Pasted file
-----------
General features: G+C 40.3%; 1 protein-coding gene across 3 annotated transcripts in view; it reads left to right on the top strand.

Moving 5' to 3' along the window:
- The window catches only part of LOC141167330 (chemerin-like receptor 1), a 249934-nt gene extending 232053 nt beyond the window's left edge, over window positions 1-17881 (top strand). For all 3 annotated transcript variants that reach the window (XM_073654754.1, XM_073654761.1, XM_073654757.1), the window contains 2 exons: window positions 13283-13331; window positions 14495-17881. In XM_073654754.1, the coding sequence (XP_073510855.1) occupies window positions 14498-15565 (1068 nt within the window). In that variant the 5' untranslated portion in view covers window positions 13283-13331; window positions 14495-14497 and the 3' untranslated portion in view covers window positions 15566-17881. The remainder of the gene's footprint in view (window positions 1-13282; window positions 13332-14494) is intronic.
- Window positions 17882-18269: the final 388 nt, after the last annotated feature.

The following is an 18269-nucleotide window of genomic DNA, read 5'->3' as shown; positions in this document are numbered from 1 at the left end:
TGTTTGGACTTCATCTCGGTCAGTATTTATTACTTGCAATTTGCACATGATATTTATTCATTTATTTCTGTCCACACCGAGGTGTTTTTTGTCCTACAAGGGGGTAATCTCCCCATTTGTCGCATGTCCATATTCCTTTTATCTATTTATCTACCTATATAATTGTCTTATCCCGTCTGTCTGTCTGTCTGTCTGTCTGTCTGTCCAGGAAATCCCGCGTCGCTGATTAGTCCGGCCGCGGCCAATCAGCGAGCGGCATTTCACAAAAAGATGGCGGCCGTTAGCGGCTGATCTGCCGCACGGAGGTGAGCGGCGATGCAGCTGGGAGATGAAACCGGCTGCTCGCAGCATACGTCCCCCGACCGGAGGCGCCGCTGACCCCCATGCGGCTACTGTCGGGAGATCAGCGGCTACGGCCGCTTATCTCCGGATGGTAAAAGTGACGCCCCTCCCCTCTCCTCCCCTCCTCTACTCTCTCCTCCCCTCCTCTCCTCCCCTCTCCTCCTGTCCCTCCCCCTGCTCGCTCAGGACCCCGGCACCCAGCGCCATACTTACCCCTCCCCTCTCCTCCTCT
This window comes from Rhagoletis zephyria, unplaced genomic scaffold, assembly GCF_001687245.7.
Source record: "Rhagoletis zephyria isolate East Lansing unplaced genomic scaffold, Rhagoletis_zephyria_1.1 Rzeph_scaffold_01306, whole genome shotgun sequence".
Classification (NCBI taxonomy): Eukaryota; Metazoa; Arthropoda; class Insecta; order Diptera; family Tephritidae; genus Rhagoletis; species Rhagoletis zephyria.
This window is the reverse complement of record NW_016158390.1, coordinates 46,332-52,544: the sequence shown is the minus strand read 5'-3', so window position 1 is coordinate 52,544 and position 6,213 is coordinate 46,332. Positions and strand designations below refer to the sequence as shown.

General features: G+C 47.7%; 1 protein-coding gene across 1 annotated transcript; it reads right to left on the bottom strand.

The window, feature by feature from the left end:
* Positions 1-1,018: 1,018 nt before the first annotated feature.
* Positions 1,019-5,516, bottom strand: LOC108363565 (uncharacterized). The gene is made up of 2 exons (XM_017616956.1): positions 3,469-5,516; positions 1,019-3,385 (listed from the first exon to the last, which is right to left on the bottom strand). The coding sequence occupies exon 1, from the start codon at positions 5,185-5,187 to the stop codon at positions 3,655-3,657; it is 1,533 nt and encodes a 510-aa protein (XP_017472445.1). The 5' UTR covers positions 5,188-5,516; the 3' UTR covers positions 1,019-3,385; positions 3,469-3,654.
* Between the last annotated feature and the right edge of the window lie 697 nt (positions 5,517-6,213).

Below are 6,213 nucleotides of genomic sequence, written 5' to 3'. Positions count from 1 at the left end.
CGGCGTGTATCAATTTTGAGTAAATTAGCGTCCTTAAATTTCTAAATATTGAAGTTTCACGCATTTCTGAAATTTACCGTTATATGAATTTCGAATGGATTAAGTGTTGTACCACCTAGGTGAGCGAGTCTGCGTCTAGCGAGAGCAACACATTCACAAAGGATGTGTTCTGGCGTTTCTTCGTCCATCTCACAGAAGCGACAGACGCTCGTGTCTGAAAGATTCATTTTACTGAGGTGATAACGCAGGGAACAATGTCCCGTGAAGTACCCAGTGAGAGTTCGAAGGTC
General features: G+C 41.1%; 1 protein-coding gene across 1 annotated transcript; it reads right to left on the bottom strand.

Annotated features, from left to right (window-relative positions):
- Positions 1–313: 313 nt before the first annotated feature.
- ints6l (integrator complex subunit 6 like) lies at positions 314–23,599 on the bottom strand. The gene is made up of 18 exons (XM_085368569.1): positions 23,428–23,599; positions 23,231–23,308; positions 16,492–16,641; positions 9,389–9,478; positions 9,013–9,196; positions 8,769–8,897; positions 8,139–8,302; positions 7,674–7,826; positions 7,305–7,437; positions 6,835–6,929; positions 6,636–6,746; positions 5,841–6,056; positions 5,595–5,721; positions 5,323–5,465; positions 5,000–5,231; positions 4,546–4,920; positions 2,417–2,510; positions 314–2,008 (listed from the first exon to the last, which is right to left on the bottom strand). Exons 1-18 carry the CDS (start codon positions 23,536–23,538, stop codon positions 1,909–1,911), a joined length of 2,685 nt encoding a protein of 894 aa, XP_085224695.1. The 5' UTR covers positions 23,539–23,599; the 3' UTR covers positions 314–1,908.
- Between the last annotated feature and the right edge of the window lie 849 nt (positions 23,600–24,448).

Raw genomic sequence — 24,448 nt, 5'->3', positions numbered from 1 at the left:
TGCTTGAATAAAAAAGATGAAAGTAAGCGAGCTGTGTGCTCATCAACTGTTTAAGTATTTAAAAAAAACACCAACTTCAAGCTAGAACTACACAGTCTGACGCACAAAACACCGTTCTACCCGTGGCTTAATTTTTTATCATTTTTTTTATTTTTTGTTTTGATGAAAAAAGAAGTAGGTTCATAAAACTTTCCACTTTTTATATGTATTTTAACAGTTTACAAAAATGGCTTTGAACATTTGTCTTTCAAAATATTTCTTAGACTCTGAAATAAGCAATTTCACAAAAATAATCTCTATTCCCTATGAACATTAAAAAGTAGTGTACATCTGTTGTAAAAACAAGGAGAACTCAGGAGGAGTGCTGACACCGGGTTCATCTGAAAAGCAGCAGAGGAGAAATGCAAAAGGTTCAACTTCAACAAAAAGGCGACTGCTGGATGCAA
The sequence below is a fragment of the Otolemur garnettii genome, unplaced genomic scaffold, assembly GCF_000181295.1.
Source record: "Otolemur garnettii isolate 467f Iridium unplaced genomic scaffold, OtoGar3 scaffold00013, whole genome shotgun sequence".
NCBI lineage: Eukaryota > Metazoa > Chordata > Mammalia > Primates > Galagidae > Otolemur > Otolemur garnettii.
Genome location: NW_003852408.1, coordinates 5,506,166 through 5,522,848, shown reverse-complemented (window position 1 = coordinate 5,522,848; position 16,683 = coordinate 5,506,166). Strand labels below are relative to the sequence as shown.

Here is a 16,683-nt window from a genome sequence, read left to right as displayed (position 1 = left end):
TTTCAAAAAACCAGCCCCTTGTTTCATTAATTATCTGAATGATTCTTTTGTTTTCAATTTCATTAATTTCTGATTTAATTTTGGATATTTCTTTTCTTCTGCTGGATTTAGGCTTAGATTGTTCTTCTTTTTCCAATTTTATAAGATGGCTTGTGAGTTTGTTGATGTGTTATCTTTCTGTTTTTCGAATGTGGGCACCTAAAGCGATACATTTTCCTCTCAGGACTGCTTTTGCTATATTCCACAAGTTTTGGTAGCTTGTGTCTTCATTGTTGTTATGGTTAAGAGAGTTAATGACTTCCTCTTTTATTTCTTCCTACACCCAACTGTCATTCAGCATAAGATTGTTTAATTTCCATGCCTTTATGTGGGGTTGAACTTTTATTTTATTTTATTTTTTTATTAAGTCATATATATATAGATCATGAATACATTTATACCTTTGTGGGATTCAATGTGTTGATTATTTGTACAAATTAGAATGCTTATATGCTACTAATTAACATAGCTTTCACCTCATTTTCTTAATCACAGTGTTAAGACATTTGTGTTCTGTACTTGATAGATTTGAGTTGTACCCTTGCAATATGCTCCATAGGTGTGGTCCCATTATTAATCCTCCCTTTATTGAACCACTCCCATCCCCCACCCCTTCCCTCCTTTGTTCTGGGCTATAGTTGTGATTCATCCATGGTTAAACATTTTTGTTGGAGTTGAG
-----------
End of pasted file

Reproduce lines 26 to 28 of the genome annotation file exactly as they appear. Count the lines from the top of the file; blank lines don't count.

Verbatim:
Source record: "Otolemur garnettii isolate 467f Iridium unplaced genomic scaffold, OtoGar3 scaffold00013, whole genome shotgun sequence".
NCBI lineage: Eukaryota > Metazoa > Chordata > Mammalia > Primates > Galagidae > Otolemur > Otolemur garnettii.
Genome location: NW_003852408.1, coordinates 5,506,166 through 5,522,848, shown reverse-complemented (window position 1 = coordinate 5,522,848; position 16,683 = coordinate 5,506,166). Strand labels below are relative to the sequence as shown.